Corporate citizenship, also referred to as corporate social responsibility, is increasingly instrumental in defining the role of business in society. As the issue of integrating broader economic, environmental, and social concerns into evaluating corporate performance gains prominence, proper understanding of what it means for a company to be a good citizen becomes crucial.
Corporate citizenship is a contribution a company makes to society and the environment in which it conducts business. Traditionally, it has been understood as philanthropy and investment in social causes. But corporate citizenship has a broader meaning, including the benefits of a company’s core business activities to local communities, as well as civic engagement that helps the economy and the society as a whole. Corporate citizenship is not only about obligations, it’s also about rights. It is about how the private sector can prosper and at the same time improve the environment it operates in. Globally competitive business cannot exist in failed, unstable, corrupt, undemocratic countries.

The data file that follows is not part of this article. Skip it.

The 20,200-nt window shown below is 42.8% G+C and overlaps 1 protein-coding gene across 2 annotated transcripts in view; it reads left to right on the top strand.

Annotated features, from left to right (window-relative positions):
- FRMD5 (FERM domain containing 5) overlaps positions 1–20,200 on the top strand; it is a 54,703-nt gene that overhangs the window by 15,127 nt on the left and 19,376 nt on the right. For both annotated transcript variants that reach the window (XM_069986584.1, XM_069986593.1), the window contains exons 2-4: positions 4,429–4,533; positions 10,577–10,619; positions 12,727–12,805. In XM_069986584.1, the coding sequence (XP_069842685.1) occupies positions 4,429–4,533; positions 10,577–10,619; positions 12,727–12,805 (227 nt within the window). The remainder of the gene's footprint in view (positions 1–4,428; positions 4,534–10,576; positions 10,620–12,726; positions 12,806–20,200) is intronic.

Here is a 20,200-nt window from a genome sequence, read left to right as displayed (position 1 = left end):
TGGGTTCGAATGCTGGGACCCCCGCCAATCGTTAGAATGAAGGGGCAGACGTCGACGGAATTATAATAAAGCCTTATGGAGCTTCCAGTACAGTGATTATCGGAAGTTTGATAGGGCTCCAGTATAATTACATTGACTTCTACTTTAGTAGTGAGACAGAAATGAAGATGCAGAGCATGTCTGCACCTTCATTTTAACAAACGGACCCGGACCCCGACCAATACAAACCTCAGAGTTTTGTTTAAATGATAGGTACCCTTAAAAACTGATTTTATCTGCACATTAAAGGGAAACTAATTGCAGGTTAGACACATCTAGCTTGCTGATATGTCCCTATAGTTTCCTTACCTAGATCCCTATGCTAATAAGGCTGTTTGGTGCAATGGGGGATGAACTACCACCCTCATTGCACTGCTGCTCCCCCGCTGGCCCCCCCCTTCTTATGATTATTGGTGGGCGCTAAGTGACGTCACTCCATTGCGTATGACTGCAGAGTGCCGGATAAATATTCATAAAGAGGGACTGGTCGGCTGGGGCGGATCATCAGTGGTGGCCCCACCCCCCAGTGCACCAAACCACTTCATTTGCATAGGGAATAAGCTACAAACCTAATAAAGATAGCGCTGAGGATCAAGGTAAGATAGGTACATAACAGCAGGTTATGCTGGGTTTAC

For corporate citizenship to be effective, it has to move beyond being showcased as a public affairs strategy and instead it must become an integral part of business strategy. It means looking beyond short-term profits and working to reduce poverty, fight serious diseases such as HIV/AIDS or malaria, support education, protect the environment, advance ethical standards, and promote good business environment. Therefore, corporate citizenship should go beyond immediate financial contributions to charitable causes and prompt companies to become active members of the society working together with other stakeholders on crucial policy issues.